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National Drought Mitigation Center

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Rains ease drought in South and Southeast on Feb. 19 U.S. Drought Monitor

Feb 21, 2013
U.S. Drought Monitor, Feb. 19, 2013

The area of the United States in nearly all categories of drought expanded fractionally despite improvement in the Southeast on the Feb. 19 U.S. Drought Monitor.

“Over the last seven days, the most active area for precipitation was in the southeast United States, where areas of southern Georgia and South Carolina recorded over 2 inches of rain, with locally heavier amounts of close to 3.5 inches in Georgia,” wrote Brian Fuchs, the author of this week’s map. “A winter storm over the southern Plains brought wet snow to much of the Panhandle of Texas and into portions of Oklahoma. Areas of Southern Florida received up to 2 inches of rain.”

Drought improved in central and southern Georgia and South Carolina and in south Florida, as well as eastern Texas, the Texas Panhandle and central Arizona, Fuchs said in narrative accompanying the map. Fuchs is a climatologist at the National Drought Mitigation Center, based at the University of Nebraska-Lincoln. He also noted that drought got worse in northern and central Florida, south Texas and the Oklahoma Panhandle, and that a new area of abnormal dryness, the precursor to drought, was introduced in northern California.

Drought over the Plains was unchanged as “the little precipitation did not allow for any improvements and the time of year did not dictate any degradation,” Fuchs wrote.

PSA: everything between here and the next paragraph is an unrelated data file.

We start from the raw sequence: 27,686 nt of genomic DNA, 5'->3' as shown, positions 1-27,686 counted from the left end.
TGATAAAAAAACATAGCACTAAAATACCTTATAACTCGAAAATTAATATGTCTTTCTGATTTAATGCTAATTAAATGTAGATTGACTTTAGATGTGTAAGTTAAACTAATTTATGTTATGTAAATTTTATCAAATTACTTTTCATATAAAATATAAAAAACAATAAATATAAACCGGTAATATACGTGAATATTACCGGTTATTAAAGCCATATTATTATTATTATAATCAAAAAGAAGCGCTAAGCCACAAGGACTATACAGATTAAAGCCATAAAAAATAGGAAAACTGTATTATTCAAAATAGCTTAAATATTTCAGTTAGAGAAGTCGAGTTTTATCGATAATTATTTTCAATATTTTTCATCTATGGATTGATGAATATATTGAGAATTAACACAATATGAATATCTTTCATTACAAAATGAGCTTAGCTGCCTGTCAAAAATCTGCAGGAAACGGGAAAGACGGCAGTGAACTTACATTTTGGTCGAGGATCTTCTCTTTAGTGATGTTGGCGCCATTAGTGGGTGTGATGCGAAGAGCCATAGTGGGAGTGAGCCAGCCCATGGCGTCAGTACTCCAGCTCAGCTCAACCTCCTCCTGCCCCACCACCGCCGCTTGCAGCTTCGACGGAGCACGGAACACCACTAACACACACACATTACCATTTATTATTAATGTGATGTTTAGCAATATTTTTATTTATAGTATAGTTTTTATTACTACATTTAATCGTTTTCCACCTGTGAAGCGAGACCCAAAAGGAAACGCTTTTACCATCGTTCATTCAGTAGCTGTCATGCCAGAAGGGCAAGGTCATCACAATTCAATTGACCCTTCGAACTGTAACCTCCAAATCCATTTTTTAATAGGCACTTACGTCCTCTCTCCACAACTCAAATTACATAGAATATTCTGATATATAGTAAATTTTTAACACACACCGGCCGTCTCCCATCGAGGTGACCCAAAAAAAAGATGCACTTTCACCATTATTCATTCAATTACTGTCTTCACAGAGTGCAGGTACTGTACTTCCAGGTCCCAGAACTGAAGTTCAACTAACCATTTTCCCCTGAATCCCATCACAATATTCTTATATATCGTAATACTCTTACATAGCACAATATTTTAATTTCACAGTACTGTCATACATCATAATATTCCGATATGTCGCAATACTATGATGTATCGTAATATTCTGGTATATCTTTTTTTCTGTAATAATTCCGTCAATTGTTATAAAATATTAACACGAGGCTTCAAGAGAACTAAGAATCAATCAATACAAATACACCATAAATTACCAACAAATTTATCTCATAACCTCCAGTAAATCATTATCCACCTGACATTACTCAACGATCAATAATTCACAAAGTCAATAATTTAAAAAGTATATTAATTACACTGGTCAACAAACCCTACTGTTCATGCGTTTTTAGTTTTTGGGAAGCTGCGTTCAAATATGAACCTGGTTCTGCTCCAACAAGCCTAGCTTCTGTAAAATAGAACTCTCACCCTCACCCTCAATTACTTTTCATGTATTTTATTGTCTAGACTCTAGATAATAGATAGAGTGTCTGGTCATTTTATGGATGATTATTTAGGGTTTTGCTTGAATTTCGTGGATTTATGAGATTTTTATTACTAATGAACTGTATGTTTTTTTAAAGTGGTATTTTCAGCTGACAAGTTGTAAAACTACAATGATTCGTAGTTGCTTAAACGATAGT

“Over the next week to 10 days, several storm systems are anticipated to come out of the Southwest and onto the Plains,” Fuchs said. “With the current status of drought and the frozen soils in the region, we don’t think much of the moisture associated with these storms will make it into the ground, but the runoff associated with them will improve some of the reservoir, pond, and lake levels that are also hurting. The winter precipitation deficits are so great throughout the Plains that as we get closer to the spring thaw, we would need several storms to make a significant dent in the ongoing drought.”

The total area of all 50 states and Puerto Rico in moderate drought or worse expanded on the Feb. 19 U.S. Drought Monitor to 47 percent from 46.93 percent the week before, the area in severe or worse drought declined to 31.3 percent from 31.58 percent, the area in extreme drought increased to 15.6 percent from 14.81 percent, and the area in exceptional drought increased to 5.57 percent from 5.52 percent.

Drought Monitor authors synthesize many drought indicators into a single map that identifies areas of the country that are abnormally dry (D0), in moderate drought (D1), in severe drought (D2), extreme drought (D3) and exceptional drought (D4).

The U.S. Drought Monitor map is jointly produced by the National Drought Mitigation Center at the University of Nebraska-Lincoln, the National Oceanic and Atmospheric Administration, the U.S. Department of Agriculture, and about 350 drought observers across the country. It is released each Thursday based on data through the previous Tuesday morning.

Statistics for the percent area in each category of drought are automatically added to the U.S. Drought Monitor website each week for the entire country and Puerto Rico, for the 48 contiguous states, for each climate region, and for individual states. U.S. Drought Monitor data online goes back to January 2000.

http://drought.unl.edu/MonitoringTools/USDroughtMonitor/DroughtMonitorTips.aspx

 

U.S. Drought Monitor map, statistics and narrative summary: http://droughtmonitor.unl.edu

 

National Climatic Data Center’s State of the Climate Drought Summary: 
http://www.ncdc.noaa.gov/sotc/drought/

 

Seasonal Drought Outlook:
http://www.cpc.ncep.noaa.gov/products/expert_assessment/seasonal_drought.html




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